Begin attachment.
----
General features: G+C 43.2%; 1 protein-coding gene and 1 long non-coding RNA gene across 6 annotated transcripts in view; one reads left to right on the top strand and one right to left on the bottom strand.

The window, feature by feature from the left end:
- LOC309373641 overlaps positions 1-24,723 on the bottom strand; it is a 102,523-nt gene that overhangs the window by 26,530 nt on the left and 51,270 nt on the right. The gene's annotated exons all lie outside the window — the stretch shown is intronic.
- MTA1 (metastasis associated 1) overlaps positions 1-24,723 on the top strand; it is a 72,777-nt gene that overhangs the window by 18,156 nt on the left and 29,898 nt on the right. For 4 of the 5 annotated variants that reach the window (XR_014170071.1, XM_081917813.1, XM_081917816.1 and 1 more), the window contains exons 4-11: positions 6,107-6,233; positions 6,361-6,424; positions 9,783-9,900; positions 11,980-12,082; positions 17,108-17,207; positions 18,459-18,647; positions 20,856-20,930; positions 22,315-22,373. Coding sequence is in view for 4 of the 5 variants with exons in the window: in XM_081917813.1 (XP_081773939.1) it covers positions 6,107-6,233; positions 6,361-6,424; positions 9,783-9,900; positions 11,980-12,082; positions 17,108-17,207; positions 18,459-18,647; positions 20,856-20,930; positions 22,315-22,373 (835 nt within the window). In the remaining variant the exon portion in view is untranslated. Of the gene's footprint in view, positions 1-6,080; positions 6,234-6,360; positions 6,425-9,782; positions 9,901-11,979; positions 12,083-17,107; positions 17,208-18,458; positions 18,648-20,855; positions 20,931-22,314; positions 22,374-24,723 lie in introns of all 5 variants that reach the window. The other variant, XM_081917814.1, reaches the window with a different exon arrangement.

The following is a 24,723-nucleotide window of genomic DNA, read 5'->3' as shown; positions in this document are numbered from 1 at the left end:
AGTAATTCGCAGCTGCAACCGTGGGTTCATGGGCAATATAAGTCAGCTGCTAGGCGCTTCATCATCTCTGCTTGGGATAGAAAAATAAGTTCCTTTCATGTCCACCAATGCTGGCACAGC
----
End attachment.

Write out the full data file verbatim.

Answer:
General features: G+C 43.2%; 1 protein-coding gene and 1 long non-coding RNA gene across 6 annotated transcripts in view; one reads left to right on the top strand and one right to left on the bottom strand.

The window, feature by feature from the left end:
- LOC309373641 overlaps positions 1-24,723 on the bottom strand; it is a 102,523-nt gene that overhangs the window by 26,530 nt on the left and 51,270 nt on the right. The gene's annotated exons all lie outside the window — the stretch shown is intronic.
- MTA1 (metastasis associated 1) overlaps positions 1-24,723 on the top strand; it is a 72,777-nt gene that overhangs the window by 18,156 nt on the left and 29,898 nt on the right. For 4 of the 5 annotated variants that reach the window (XR_014170071.1, XM_081917813.1, XM_081917816.1 and 1 more), the window contains exons 4-11: positions 6,107-6,233; positions 6,361-6,424; positions 9,783-9,900; positions 11,980-12,082; positions 17,108-17,207; positions 18,459-18,647; positions 20,856-20,930; positions 22,315-22,373. Coding sequence is in view for 4 of the 5 variants with exons in the window: in XM_081917813.1 (XP_081773939.1) it covers positions 6,107-6,233; positions 6,361-6,424; positions 9,783-9,900; positions 11,980-12,082; positions 17,108-17,207; positions 18,459-18,647; positions 20,856-20,930; positions 22,315-22,373 (835 nt within the window). In the remaining variant the exon portion in view is untranslated. Of the gene's footprint in view, positions 1-6,080; positions 6,234-6,360; positions 6,425-9,782; positions 9,901-11,979; positions 12,083-17,107; positions 17,208-18,458; positions 18,648-20,855; positions 20,931-22,314; positions 22,374-24,723 lie in introns of all 5 variants that reach the window. The other variant, XM_081917814.1, reaches the window with a different exon arrangement.

The following is a 24,723-nucleotide window of genomic DNA, read 5'->3' as shown; positions in this document are numbered from 1 at the left end:
AGTAATTCGCAGCTGCAACCGTGGGTTCATGGGCAATATAAGTCAGCTGCTAGGCGCTTCATCATCTCTGCTTGGGATAGAAAAATAAGTTCCTTTCATGTCCACCAATGCTGGCACAGC